Two women who were children in the 1920s and 30s told me what Torrington May Fair meant to them. They still remember how excited they were. At a time before there was television and a wide variety of activities and entertainments, May Fair was a great event in their lives.
They loved taking part in the floral dance and organised their groups of four soon after Christmas. The dancers would start out from the pannier market led by four local butchers in their best butchers’ apparel and their wives who wore elaborate dresses and hats. Everyone bought a balloon and the boys would prick them all before you started! In those days the dancers went up South Street, along Halsdon Road, down New Street and back along Potacre Street and Cornmarket Street to the square, followed by the May Queen and her attendants in a horse and cart driven by Tommy Hearn and decorated with gorse. The floral dance took place twice, morning and afternoon. They remember the children from Sydney House taking part in the afternoon, all wearing sun bonnets. They were frail children and exhausted by the time they had finished. They also remember a group of foreign visitors taking part in the dancing one year, wearing their own national costume. They had a wonderful time but did their own version of the dances. Eventually, Miss Mortlock, who was headmistress of the Board School, went over to them and said, ‘Do you mind?’ as they were completely dominating the whole event!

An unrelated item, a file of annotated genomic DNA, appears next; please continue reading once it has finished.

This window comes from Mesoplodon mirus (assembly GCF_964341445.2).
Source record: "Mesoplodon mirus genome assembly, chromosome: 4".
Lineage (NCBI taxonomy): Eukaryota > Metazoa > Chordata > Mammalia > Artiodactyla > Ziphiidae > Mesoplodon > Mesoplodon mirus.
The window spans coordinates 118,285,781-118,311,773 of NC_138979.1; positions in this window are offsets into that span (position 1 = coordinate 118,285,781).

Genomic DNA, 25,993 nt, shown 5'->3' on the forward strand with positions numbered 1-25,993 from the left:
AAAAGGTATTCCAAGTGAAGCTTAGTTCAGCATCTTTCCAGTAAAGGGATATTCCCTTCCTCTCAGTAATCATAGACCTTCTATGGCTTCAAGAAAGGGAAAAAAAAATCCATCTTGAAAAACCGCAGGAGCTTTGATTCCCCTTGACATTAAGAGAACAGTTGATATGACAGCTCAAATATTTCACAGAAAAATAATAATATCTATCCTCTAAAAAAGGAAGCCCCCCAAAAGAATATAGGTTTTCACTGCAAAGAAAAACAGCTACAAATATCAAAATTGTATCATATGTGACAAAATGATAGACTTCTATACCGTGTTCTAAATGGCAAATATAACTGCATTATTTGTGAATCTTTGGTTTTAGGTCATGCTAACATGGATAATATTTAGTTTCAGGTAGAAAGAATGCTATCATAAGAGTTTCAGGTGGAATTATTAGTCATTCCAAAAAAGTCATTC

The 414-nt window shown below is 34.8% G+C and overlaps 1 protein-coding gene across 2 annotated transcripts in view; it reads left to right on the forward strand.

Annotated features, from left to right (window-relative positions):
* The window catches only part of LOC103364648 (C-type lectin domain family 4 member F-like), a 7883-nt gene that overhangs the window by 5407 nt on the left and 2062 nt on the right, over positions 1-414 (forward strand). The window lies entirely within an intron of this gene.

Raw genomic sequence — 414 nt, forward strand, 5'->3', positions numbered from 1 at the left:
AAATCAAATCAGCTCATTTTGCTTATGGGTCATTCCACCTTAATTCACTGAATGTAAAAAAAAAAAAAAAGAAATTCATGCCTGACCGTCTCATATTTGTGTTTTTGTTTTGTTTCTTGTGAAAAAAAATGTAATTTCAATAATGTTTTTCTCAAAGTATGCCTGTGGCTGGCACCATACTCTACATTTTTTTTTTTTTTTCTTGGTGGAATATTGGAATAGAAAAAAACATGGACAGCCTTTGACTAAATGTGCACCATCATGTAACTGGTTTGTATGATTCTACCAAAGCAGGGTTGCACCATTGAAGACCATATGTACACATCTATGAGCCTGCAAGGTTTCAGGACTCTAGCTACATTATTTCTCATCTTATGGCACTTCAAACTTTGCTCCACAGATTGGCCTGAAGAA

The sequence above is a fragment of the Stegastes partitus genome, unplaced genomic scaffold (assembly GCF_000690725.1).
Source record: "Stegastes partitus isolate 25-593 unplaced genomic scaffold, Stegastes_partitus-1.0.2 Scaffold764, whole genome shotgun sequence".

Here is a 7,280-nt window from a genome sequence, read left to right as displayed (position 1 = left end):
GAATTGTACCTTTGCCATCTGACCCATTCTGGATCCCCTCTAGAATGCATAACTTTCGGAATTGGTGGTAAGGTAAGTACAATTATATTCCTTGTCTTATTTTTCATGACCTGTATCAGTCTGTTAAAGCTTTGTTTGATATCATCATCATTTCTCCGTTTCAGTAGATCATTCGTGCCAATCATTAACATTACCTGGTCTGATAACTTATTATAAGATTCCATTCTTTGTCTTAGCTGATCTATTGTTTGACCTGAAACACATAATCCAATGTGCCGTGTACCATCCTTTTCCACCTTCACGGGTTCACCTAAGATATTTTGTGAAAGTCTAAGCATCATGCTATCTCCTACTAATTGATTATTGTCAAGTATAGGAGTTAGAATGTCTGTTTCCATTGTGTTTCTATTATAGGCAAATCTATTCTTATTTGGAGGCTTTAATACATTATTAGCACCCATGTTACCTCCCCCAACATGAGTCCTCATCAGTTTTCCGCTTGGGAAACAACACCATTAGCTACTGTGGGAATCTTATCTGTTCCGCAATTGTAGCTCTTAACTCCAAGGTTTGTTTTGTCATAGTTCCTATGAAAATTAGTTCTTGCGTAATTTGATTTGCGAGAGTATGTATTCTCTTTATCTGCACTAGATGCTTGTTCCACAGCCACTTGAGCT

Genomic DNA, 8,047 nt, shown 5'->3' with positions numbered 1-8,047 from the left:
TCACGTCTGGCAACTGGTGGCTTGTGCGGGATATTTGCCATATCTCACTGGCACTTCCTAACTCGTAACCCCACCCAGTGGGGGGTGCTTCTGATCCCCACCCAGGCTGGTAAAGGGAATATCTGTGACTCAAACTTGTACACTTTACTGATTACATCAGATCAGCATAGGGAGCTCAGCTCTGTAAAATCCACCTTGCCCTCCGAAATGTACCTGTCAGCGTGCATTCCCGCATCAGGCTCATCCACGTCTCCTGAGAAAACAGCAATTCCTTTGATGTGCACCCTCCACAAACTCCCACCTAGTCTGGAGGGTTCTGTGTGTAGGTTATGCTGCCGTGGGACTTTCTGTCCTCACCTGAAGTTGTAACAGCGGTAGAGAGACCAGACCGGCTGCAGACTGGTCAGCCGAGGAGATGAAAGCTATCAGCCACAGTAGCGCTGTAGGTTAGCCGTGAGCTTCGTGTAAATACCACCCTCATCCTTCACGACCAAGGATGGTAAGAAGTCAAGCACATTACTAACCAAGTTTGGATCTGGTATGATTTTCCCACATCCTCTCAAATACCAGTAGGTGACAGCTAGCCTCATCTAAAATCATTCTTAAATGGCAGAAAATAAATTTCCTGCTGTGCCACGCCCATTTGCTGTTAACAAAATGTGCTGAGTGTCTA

They remembered the excitement of the fair:
‘We were thrilled by all the rides, the colourful lights and the music. The fair was owned by Granny Lock and all the local lasses were smitten by her handsome, swarthy sons. “Go ‘ome and leave my boys alone!” Granny Lock used to shout, while her sons just looked amused.’
By 1939 the programme had expanded considerably. After the floral and maypole dancing and the crowning of the May Queen in the morning, an open-air boxing tournament was staged at the Vicarage Field in the afternoon. In the evening, the final for the Torridge Association Football Cup between Ilfracombe and Holsworthy was held. A Royal Naval band was in attendance throughout the day. On Saturday there was a cross-country race over Castle Hill and a river boat race from Town Mills to Taddiport. In the evening, a carnival brought the celebrations to an end and the funfair continued into the night.
The Bishop of Exeter attended the 1939 May Fair and contrasted the festivities in Torrington that day with what was happening in other countries in the build up to the Second World War. He said no doubt the times were serious, but to be serious did not necessarily mean to be solemn, and people would probably go back to the serious business of life all the better for having forgotten, for a day at least, what was going on elsewhere.